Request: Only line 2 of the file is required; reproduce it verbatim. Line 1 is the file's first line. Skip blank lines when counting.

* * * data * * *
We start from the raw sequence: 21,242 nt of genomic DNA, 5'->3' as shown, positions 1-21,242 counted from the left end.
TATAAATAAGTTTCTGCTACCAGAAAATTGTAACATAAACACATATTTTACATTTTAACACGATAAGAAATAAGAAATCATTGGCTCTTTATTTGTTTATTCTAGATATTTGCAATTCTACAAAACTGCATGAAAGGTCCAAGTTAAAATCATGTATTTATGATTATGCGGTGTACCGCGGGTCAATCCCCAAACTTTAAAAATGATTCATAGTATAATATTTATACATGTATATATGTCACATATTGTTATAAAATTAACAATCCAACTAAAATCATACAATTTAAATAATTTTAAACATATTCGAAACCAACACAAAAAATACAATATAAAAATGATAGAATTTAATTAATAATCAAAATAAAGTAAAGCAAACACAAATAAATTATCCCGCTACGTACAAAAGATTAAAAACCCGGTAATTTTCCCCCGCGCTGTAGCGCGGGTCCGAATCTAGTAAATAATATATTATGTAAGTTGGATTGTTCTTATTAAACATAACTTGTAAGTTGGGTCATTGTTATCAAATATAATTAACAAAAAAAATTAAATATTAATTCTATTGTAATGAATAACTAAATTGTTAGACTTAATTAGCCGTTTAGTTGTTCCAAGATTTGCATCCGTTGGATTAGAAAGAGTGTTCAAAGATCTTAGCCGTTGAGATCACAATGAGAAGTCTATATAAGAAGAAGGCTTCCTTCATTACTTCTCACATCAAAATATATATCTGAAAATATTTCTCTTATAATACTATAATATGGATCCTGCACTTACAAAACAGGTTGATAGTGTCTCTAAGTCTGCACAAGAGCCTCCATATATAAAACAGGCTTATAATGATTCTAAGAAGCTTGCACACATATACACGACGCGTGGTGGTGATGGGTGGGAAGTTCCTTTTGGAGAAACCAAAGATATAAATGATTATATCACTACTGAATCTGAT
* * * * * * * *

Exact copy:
TATAAATAAGTTTCTGCTACCAGAAAATTGTAACATAAACACATATTTTACATTTTAACACGATAAGAAATAAGAAATCATTGGCTCTTTATTTGTTTATTCTAGATATTTGCAATTCTACAAAACTGCATGAAAGGTCCAAGTTAAAATCATGTATTTATGATTATGCGGTGTACCGCGGGTCAATCCCCAAACTTTAAAAATGATTCATAGTATAATATTTATACATGTATATATGTCACATATTGTTATAAAATTAACAATCCAACTAAAATCATACAATTTAAATAATTTTAAACATATTCGAAACCAACACAAAAAATACAATATAAAAATGATAGAATTTAATTAATAATCAAAATAAAGTAAAGCAAACACAAATAAATTATCCCGCTACGTACAAAAGATTAAAAACCCGGTAATTTTCCCCCGCGCTGTAGCGCGGGTCCGAATCTAGTAAATAATATATTATGTAAGTTGGATTGTTCTTATTAAACATAACTTGTAAGTTGGGTCATTGTTATCAAATATAATTAACAAAAAAAATTAAATATTAATTCTATTGTAATGAATAACTAAATTGTTAGACTTAATTAGCCGTTTAGTTGTTCCAAGATTTGCATCCGTTGGATTAGAAAGAGTGTTCAAAGATCTTAGCCGTTGAGATCACAATGAGAAGTCTATATAAGAAGAAGGCTTCCTTCATTACTTCTCACATCAAAATATATATCTGAAAATATTTCTCTTATAATACTATAATATGGATCCTGCACTTACAAAACAGGTTGATAGTGTCTCTAAGTCTGCACAAGAGCCTCCATATATAAAACAGGCTTATAATGATTCTAAGAAGCTTGCACACATATACACGACGCGTGGTGGTGATGGGTGGGAAGTTCCTTTTGGAGAAACCAAAGATATAAATGATTATATCACTACTGAATCTGAT